Financial markets have stabilized--people believe that the U.S. and West European governments will not allow big financial institutions to fail. We have effectively nationalized any banking system losses, but we’ll let bank executives enjoy the full benefits of the upside. How much shareholders participate remains to be seen; there will be no effective reining in of insider compensation (my version; Joe Nocera’s view). Small and medium-sized banks, however, will continue to fail as problems in commercial real estate continue to mount.
To confront Iran, the United States must first confront Europe--and more specifically, the continent's powerful business lobby. This confrontation will come into focus in the next months. As Iran refuses Barack Obama's open-handed offer of engagement, the administration will turn towards sanctioning the Islamic Republic. And while there are surely ways in which the United States can tighten the economic screws on the Mullahs, it is Europe that has a much livelier trading relationship with Iran.
Good news: Pakistanis' views on the Taliban have shifted dramatically in the past year, with 70 percent now opposing the militants, according to a new [Pew Global Attitudes] poll. That's great! USA! USA! Oh, wait--bad news: The United States doesn't fare well either, with 64 percent of Pakistanis seeing Washington as an enemy. Still some work to be done.... (Full results here.) P.S. In the data from other countries, note the high skepticism for Obama in Russia, Turkey and the Palestinian territories. --Michael Crowley
Last week, I noted a story in the Abu Dhabi National about how many Russians appear to be remarkably nonchalant, or even sanguine, about the potential impacts of global warming on their country. There were even quotes to this effect from high-ranking officials in Moscow, including Vladimir Putin, who, back in 2003, was daydreaming of a time when Russians could shed their fur coats. It didn't exactly bode well for global climate talks.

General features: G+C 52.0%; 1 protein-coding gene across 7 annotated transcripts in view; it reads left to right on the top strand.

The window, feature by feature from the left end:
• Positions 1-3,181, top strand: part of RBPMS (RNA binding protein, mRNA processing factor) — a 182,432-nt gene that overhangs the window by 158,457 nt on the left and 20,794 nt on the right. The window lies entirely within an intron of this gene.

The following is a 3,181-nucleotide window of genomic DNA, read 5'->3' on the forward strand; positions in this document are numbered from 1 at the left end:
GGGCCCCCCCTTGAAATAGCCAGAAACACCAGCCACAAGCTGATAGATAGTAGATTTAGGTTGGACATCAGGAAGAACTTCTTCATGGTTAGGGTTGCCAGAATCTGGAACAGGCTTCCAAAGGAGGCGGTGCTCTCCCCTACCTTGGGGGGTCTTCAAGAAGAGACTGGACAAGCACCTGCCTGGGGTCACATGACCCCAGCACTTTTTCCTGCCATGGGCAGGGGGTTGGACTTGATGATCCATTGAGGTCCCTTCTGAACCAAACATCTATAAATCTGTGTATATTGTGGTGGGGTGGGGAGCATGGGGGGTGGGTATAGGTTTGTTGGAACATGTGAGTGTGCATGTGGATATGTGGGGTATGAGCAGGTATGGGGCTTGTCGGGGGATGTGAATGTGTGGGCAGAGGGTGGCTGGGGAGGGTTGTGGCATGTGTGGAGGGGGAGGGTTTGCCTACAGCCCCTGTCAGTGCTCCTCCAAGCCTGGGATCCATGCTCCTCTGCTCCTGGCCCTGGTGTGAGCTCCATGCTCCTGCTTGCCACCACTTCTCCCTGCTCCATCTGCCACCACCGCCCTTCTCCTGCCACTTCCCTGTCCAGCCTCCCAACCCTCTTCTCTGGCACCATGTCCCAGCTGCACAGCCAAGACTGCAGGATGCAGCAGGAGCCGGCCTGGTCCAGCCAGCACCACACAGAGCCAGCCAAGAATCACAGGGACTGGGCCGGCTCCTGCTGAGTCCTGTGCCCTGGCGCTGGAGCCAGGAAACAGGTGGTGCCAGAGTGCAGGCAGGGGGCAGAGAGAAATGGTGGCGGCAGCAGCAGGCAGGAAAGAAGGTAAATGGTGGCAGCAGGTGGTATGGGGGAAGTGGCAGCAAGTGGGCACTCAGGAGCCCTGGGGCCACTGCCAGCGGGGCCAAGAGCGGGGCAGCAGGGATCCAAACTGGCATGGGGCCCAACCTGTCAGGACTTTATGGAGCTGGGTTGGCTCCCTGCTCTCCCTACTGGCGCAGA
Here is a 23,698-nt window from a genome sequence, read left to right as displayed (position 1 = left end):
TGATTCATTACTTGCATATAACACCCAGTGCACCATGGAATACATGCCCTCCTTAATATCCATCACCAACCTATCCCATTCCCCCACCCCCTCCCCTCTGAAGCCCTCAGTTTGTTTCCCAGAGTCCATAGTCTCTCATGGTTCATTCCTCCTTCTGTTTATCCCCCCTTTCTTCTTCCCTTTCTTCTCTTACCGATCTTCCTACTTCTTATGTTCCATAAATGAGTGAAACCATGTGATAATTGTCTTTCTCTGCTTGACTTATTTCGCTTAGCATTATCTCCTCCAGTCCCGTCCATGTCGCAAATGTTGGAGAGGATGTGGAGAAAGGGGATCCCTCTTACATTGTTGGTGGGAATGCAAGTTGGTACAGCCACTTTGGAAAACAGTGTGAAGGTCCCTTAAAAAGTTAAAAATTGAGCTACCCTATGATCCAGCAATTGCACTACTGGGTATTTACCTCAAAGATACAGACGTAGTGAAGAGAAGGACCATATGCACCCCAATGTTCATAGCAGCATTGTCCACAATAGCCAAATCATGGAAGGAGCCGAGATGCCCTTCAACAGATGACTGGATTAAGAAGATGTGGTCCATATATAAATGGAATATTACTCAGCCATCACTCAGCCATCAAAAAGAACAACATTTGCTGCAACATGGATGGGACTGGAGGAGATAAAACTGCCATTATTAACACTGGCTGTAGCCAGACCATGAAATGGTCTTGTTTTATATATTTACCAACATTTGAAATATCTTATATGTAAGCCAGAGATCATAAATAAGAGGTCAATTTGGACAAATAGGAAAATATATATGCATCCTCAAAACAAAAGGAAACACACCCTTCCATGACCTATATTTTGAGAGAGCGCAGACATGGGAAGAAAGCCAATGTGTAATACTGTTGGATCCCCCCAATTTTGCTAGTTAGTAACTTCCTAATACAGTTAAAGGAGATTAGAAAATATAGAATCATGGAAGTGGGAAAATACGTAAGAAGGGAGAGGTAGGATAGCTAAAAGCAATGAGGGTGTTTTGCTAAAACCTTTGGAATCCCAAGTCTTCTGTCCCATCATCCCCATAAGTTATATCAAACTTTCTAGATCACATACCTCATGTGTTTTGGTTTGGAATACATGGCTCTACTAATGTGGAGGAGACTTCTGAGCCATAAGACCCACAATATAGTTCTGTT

Ellen Barry has a terrific piece in The New York Times on the Russian reaction to Joe Biden's off-the-cuff remarks about Russian-American relations. Within hours, a top Kremlin aide had released a barbed statement comparing Mr. Biden to Dick Cheney. Commentators announced Mr. Biden’s emergence as Washington’s new “gray cardinal” — the figure who, from the shadows, makes all the decisions that matter... For anyone subordinate to the president to allow themselves that freedom is inconceivable, said Vladimir V. Pozner, the host of a talk show on state television. “If it’s not the No.
Why care about what happens in Iran? There's the prospect of a nuclear arms race in the region--and of Israel initiating a war with Iran to prevent it from acquiring nuclear weapons. There's also Iran's major role in Iraq and somewhat less important but still significant role in Afghanistan. Iran could be a force for stability or instability in the most volatile region in the world stretching from Israel and Lebanon on the west to Afghanistan and Pakistan in the east.
Joshua A. Tucker, an associate professor of politics at NYU, is a National Security Fellow at the Truman National Security Project and a co-author of the political science and policy blog The Monkey Cage. One of the most interesting/confusing features about contemporary Russian politics is the question of who is really in charge of the executive branch of the government, which for the most part is really the only branch in Russia that matters these days.
Spies: The Rise and Fall of the KGB in America By John Earl Haynes, Harvey Klehr, and Alexander Vassiliev (Yale University Press, 637 pp., $35) If one were trying to define the lowest point in the long and venerable tradition of American anti-communism, surely it came in 2003, with the publication of Ann Coulter's Treason.